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Primary monophasic synovial sarcoma of the conjunctiva
  1. M Votruba1,2,
  2. J Hungerford1,
  3. P G S Cornes3,
  4. D Mabey4,
  5. P Luthert5
  1. 1Moorfields Eye Hospital, City Road, London EC1V 2PD, UK
  2. 2Department of Molecular Genetics, Institute of Ophthalmology, Bath Street, London EC1V 9EL, UK
  3. 3Institute of Cancer Research, Cotswold Road, Sutton, Surrey, SM2 5NG, UK
  4. 4Ophthalmology Department, Guy’s and St Thomas’ Hospital, Lambeth Palace Road, London SE1 7EH, UK
  5. 5Department of Pathology, Institute of Ophthalmology, Bath Street, London EC1V 9EL, UK
  1. Correspondence to: Dr Marcela Votruba, Department of Molecular Genetics, Institute of Ophthalmology, Bath Street, London EC1V 9EL, UK; m_votruba{at}

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Synovial sarcoma is a malignant mesenchymal tumour, which makes up to 10% of all soft tissue sarcomas. It most often affects young adults and is commonly found in periarticular sites of the extremities. It may occur at other locations, including head and neck, heart, abdominal wall, mediastinum, and lung. Synovial sarcomas of the head and neck are rare, making up only 10% of all synovial sarcomas, and typically localising to the hypopharynx or parapharyngeal space. We report a first case of primary monophasic synovial sarcoma of the conjunctiva in a 29 year old man with no significant medical history, who developed an enlarging conjunctival lesion at the medial canthus of the right eye.

Case report

A 29 year old man presented with a 4 month history of a growing mass in the conjunctiva at the medial canthus of the right eye. Gross appearance was of a pink, fleshy, soft tumour, 10 mm in diameter, with a prominent feeding blood vessel (Fig 1). There was no significant past history, in particular, no apparent risk factors for acquired immunodeficiency or history of previous orbital irradiation. Ophthalmic examination showed no visual deficit. Computed tomograph (CT) scan showed no deep extension of the mass. General examination and CT staging of potential primary and metastatic tumour sites showed this to be a solitary lesion.

Figure 1

Gross tumour appearance of the conjunctival lesion seen in a 29 year old man at the medial canthus of the right eye.

At surgery the tumour was found to be adherent to the medial rectus muscle and was excised with close margins. Excision was macroscopically complete, and the appearance was of a 1 cm diameter soft tissue lesion, vascular and without necrosis. Histology showed a spindle cell tumour with collagen bundles and frequent vessels in the stroma (Fig 2). Immunohistochemistry showed widespread EMA staining and scattered keratin positive cells. Stain for CD-99 and bcl-2 was positive. These are characteristic features of a monophasic synovial sarcoma. Stain for S-100 was also positive, which is a feature observed in one third of these tumours. Blocks were referred to an international sarcoma pathology reference centre.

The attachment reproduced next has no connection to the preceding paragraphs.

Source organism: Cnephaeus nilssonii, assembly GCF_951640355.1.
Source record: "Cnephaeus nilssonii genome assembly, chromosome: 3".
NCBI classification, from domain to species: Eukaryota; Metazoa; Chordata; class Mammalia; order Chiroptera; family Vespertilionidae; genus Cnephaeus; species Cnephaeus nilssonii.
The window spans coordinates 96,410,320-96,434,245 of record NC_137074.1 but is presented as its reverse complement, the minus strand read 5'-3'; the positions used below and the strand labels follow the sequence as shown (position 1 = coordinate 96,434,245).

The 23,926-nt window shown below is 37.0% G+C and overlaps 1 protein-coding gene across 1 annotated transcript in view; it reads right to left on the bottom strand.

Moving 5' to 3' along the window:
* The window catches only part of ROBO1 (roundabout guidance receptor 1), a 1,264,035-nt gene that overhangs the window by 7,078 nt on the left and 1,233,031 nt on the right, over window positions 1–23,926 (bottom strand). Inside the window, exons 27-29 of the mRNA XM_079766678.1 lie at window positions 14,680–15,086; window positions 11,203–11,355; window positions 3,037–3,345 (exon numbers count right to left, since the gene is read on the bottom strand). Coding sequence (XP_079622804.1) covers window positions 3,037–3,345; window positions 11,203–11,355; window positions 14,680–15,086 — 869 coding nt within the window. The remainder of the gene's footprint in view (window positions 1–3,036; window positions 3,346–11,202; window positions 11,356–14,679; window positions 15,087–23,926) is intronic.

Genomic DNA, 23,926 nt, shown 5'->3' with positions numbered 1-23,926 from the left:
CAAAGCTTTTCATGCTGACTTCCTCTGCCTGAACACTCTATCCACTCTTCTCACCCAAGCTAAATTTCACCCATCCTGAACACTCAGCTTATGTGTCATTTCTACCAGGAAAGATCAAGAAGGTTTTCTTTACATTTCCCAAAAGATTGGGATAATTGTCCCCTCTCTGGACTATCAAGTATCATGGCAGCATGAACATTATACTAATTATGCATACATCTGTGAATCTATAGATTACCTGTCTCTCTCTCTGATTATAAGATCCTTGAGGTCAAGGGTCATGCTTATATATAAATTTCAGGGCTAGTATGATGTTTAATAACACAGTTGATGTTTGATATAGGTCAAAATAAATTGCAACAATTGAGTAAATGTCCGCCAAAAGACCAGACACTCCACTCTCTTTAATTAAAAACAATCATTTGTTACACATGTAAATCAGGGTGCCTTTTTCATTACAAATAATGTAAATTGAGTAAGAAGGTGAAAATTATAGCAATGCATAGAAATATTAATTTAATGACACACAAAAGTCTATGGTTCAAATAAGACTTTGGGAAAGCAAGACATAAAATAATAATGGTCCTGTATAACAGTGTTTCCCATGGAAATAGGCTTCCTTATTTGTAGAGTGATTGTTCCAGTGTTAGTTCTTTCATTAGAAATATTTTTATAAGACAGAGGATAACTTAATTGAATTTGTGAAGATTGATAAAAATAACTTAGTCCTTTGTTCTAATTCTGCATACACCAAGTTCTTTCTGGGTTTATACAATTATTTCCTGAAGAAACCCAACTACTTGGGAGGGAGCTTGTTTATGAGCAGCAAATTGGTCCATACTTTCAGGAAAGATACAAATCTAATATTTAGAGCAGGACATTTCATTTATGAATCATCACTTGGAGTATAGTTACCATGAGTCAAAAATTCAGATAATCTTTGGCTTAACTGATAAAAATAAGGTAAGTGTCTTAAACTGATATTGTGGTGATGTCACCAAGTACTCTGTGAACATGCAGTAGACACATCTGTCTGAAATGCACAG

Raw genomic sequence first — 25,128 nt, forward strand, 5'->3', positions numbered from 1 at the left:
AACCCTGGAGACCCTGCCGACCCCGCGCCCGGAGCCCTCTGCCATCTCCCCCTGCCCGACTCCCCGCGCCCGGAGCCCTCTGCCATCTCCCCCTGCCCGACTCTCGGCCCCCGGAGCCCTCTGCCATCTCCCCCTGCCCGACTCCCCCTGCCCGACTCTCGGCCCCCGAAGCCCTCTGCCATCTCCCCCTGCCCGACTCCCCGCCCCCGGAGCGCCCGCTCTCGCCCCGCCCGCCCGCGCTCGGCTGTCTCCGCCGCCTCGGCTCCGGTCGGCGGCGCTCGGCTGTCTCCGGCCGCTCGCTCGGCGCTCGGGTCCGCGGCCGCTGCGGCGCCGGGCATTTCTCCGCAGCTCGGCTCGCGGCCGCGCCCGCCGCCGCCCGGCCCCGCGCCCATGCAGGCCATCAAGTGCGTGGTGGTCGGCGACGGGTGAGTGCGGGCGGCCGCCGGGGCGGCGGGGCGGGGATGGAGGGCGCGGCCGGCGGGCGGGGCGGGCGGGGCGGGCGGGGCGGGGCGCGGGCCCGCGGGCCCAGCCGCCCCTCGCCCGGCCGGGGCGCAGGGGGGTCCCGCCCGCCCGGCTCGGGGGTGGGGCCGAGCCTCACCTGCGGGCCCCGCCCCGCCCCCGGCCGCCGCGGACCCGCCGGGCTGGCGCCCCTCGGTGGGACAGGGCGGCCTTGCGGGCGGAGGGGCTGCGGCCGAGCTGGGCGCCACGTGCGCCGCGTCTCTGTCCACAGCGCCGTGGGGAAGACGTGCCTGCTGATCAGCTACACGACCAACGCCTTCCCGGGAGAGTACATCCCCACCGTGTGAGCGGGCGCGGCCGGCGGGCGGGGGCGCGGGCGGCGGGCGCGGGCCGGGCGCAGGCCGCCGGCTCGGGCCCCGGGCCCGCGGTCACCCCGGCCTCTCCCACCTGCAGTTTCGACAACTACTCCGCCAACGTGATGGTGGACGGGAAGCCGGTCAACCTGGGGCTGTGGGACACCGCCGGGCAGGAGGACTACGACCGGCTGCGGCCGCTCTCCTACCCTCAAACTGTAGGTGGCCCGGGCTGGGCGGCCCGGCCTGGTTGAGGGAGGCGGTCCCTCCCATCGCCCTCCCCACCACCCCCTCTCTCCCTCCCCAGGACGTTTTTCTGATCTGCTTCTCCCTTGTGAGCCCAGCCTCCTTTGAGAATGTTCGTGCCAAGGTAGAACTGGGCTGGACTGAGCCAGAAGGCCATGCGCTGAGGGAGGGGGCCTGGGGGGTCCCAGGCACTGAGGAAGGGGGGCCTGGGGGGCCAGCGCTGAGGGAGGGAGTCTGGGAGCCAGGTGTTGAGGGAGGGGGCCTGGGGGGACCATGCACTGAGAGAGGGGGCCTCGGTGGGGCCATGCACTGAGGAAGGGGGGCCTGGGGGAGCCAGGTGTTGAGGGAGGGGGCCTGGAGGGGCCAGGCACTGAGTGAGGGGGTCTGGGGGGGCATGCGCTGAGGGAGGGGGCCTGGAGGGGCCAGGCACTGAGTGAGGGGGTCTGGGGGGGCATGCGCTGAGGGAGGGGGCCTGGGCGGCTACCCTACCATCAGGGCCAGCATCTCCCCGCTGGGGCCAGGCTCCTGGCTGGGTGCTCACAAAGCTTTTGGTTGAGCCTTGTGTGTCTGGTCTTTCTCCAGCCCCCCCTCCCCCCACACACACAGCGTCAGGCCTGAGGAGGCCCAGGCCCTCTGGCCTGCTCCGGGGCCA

Figure 2

Photomicrograph of tumour, showing a population of pleomorphic spindle-shaped cells with intervening rather hyaline-looking fibrous septae (scale: width of picture about 370 μm).


There has been a significant recent rise in the reporting of ocular and ocular adnexal sarcomas. Almost all cases are associated with acquired immunodeficiency syndrome (AIDS), and irradiation of the orbits of children with hereditary retinoblastoma. Adult Kaposi’s sarcoma and childhood leiomyosarcoma are increased more than 10 000 fold with AIDS.1 Hereditary retinoblastoma shows increased risk of sarcomas in the path of radiotherapy beam, especially if the patient is irradiated below 1 year of age.2

Synovial sarcoma is not of synovial origin, but is thought to be derived from as yet unknown multipotent stem cells capable of differentiating into mesenchymal and/or epithelial structures. It may be biphasic (consisting of epithelioid cells admixed with spindle cells) or monophasic (spindle cells with little or no evidence of epithelioid differentiation). Synovial sarcoma is associated with the chromosome translocation t[x;18][p11.2;q11.2] causing a transcribed fusion product of two genes, SYT and SSX1, or SSX2. Diagnosis may be confirmed by fluorescence in situ hybridisation (FISH) or polymerase chain reaction (RT-PCR).3

Although primary orbital synovial sarcoma,4 and primary biphasic synovial sarcoma of the orbit5 have been reported, we can identify no cases of a primary monophasic synovial sarcoma presenting as a conjunctival tumour. Other soft tissue sarcomas may present as a primary tumour of the conjunctiva, including malignant fibrous histiocytoma of the conjunctiva,6 and primary conjunctival rhabdomyosarcoma.7 Benign leiomyoma of the caruncle8 and leiomyosarcoma of the conjunctiva have been reported,9 as has conjunctival liposarcoma.10

Complete surgical excision is the only curative option for adult soft tissue sarcomas. Adjuvant postoperative radiotherapy may reduce the risk of local relapse. Paediatric soft tissue sarcomas may respond to cytotoxic chemotherapy, but this is unusual in adult lesions. For soft tissue sarcoma of the conjunctiva, surgical adjuvant treatment with superficial radiotherapy (strontium-90) has been reported.7

Although rare, primary synovial sarcoma should be considered in the differential diagnosis of conjunctival masses.


We thank Professor C D M Fletcher, director of surgical pathology, Brigham and Women’s Hospital, Boston, MA, USA for his advice.


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